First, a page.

Walter Hubbard grew up in New Orleans in the 1920s and 1930s. He first visited Seattle while stationed at Fort Lewis in 1943. Following his time in the military, including serving in the Battle of the Bulge, Hubbard returned to Seattle in 1951.
Whereas much of the African American civil rights movement grew out of Protestant churches, Hubbard became involved in Seattle’s civil rights movement through his participation in the Catholic Church. He co-founded the Seattle chapter of the Catholic Interracial Council (CIC) and Seattle’s Project Equality, and through these activities went on to play a prominent role in the Central Area Civil Rights Committee (CACRC) and the Seattle Model Cities Program. He served at different times as the President and Executive Director for the National Office of Black Catholics.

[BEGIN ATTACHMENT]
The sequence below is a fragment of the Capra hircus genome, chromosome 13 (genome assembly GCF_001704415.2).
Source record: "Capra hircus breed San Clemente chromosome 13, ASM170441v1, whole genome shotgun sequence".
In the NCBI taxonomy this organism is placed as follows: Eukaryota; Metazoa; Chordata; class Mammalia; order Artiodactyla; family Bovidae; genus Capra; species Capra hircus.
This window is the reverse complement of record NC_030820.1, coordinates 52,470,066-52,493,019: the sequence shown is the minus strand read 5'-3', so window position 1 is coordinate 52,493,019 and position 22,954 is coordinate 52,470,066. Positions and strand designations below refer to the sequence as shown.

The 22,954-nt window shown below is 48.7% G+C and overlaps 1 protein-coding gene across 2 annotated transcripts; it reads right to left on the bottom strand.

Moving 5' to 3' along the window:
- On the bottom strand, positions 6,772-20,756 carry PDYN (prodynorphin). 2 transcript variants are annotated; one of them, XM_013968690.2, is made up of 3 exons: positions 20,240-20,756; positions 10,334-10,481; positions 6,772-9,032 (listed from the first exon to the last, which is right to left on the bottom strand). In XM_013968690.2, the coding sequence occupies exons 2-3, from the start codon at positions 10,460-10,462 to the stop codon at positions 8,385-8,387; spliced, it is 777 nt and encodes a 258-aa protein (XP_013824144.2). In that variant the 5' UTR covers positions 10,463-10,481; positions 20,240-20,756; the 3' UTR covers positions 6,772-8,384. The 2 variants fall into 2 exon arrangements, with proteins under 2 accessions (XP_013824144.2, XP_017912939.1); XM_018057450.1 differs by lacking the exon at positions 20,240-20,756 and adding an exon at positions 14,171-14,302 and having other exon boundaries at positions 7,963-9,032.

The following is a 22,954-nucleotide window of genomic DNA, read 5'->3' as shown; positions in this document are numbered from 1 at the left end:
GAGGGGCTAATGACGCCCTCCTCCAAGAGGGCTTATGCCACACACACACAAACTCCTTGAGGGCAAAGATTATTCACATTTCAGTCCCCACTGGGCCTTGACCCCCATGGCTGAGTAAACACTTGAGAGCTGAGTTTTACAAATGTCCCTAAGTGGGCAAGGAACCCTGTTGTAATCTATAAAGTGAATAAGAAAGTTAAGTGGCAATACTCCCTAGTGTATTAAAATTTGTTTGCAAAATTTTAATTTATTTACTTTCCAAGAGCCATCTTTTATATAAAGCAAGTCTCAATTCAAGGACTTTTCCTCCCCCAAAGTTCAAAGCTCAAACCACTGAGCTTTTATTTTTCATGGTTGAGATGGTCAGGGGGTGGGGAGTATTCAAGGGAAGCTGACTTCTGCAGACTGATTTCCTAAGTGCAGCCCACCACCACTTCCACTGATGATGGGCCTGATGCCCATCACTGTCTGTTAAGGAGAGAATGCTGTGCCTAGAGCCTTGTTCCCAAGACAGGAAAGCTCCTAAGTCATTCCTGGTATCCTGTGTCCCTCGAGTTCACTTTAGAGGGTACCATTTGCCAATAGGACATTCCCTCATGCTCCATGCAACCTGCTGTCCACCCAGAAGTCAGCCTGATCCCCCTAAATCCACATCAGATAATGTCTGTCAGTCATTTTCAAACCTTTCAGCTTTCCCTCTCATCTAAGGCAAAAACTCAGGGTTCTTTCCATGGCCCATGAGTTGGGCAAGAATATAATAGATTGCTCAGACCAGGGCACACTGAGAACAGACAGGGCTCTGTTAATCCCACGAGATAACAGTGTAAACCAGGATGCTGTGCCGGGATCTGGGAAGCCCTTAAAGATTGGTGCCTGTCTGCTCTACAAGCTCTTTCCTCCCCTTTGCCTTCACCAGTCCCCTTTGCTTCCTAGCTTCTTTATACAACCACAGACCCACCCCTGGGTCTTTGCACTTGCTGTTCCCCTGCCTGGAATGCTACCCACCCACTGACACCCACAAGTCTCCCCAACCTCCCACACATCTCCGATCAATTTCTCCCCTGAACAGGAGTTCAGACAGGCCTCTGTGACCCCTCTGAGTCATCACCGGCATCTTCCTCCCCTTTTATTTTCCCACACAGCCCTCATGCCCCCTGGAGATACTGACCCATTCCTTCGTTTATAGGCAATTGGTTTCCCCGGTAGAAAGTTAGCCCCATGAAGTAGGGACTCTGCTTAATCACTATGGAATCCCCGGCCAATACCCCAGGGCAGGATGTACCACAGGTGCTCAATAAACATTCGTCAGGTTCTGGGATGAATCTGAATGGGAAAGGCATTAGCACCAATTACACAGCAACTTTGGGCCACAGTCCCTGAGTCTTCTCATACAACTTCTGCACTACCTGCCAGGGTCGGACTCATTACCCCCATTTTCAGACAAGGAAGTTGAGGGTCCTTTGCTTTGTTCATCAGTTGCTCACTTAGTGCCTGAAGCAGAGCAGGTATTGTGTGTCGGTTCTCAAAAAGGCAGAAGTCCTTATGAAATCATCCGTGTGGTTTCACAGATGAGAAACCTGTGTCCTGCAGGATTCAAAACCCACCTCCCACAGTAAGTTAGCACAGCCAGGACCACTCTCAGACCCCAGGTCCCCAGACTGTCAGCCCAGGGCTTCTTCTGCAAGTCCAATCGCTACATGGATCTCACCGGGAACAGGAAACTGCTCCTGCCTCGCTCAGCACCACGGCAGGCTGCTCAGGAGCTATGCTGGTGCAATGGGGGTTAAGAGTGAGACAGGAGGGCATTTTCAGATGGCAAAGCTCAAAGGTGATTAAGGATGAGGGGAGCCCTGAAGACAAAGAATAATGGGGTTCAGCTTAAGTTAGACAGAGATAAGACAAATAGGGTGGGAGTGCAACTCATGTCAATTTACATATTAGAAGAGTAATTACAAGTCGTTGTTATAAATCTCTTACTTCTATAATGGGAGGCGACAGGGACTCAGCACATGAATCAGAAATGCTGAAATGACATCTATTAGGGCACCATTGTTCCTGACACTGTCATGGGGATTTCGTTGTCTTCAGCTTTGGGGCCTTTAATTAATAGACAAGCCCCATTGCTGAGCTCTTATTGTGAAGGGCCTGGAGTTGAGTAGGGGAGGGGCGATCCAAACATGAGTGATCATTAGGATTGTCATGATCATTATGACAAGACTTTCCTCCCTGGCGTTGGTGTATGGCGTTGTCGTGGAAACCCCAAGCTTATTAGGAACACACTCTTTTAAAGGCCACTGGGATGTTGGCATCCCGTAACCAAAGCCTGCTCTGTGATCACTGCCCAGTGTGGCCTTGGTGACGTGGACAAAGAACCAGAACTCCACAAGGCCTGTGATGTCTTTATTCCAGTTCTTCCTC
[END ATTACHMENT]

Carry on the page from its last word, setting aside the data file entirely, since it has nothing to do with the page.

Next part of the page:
Hubbard was also an active in the labor movement, first as a member of the United Garment Workers Union Local 17 in Seattle, serving as its President and then as a Business Representative. Beginning in the 1970s, Hubbard turned this experience in labor relations toward working as a contract compliance officer for local and state government agencies, enforcing affirmative action on a diverse range of government contracts for over thirty years. Mr. Hubbard passed away May 5, 2007 at age 82. (Seattle PI Obituary)
Walter Hubbard shared his stories of race and labor politics in postwar in an interview conducted by Trevor Griffey and Brooke Clark on February 17th, 2005 and in a follow up interview with Trevor Griffey on June 21st, 2005. Here is a full summary of the first interview.